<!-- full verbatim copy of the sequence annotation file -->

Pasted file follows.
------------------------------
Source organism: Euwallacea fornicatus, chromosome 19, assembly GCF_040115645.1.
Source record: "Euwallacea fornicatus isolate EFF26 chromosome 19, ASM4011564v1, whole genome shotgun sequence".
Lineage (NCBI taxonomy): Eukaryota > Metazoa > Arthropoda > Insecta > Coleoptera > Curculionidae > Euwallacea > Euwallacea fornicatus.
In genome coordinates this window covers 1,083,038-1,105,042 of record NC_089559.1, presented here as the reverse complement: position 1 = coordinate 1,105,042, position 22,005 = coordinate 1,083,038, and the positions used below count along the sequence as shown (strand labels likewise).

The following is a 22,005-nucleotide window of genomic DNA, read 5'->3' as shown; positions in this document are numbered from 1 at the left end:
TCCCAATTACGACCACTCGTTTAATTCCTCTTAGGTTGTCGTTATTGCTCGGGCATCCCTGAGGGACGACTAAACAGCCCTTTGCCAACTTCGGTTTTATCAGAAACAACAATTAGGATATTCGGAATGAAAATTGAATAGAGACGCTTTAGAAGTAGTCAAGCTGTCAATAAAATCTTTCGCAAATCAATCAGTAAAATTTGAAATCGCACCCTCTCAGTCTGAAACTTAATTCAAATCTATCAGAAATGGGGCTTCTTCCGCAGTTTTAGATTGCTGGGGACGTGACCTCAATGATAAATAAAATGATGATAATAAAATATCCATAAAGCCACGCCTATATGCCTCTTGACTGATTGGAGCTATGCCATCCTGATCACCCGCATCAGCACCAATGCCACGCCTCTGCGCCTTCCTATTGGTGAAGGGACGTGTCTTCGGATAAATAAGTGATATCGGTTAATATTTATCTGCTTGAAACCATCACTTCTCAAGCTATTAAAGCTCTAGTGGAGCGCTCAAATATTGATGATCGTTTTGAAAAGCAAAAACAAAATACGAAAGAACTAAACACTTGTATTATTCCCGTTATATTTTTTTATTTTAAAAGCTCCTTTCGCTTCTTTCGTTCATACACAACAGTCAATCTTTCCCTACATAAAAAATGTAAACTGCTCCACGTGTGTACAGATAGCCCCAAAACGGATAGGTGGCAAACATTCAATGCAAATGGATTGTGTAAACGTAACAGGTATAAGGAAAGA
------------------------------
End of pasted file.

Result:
Source organism: Euwallacea fornicatus, chromosome 19, assembly GCF_040115645.1.
Source record: "Euwallacea fornicatus isolate EFF26 chromosome 19, ASM4011564v1, whole genome shotgun sequence".
Lineage (NCBI taxonomy): Eukaryota > Metazoa > Arthropoda > Insecta > Coleoptera > Curculionidae > Euwallacea > Euwallacea fornicatus.
In genome coordinates this window covers 1,083,038-1,105,042 of record NC_089559.1, presented here as the reverse complement: position 1 = coordinate 1,105,042, position 22,005 = coordinate 1,083,038, and the positions used below count along the sequence as shown (strand labels likewise).

The following is a 22,005-nucleotide window of genomic DNA, read 5'->3' as shown; positions in this document are numbered from 1 at the left end:
TCCCAATTACGACCACTCGTTTAATTCCTCTTAGGTTGTCGTTATTGCTCGGGCATCCCTGAGGGACGACTAAACAGCCCTTTGCCAACTTCGGTTTTATCAGAAACAACAATTAGGATATTCGGAATGAAAATTGAATAGAGACGCTTTAGAAGTAGTCAAGCTGTCAATAAAATCTTTCGCAAATCAATCAGTAAAATTTGAAATCGCACCCTCTCAGTCTGAAACTTAATTCAAATCTATCAGAAATGGGGCTTCTTCCGCAGTTTTAGATTGCTGGGGACGTGACCTCAATGATAAATAAAATGATGATAATAAAATATCCATAAAGCCACGCCTATATGCCTCTTGACTGATTGGAGCTATGCCATCCTGATCACCCGCATCAGCACCAATGCCACGCCTCTGCGCCTTCCTATTGGTGAAGGGACGTGTCTTCGGATAAATAAGTGATATCGGTTAATATTTATCTGCTTGAAACCATCACTTCTCAAGCTATTAAAGCTCTAGTGGAGCGCTCAAATATTGATGATCGTTTTGAAAAGCAAAAACAAAATACGAAAGAACTAAACACTTGTATTATTCCCGTTATATTTTTTTATTTTAAAAGCTCCTTTCGCTTCTTTCGTTCATACACAACAGTCAATCTTTCCCTACATAAAAAATGTAAACTGCTCCACGTGTGTACAGATAGCCCCAAAACGGATAGGTGGCAAACATTCAATGCAAATGGATTGTGTAAACGTAACAGGTATAAGGAAAGA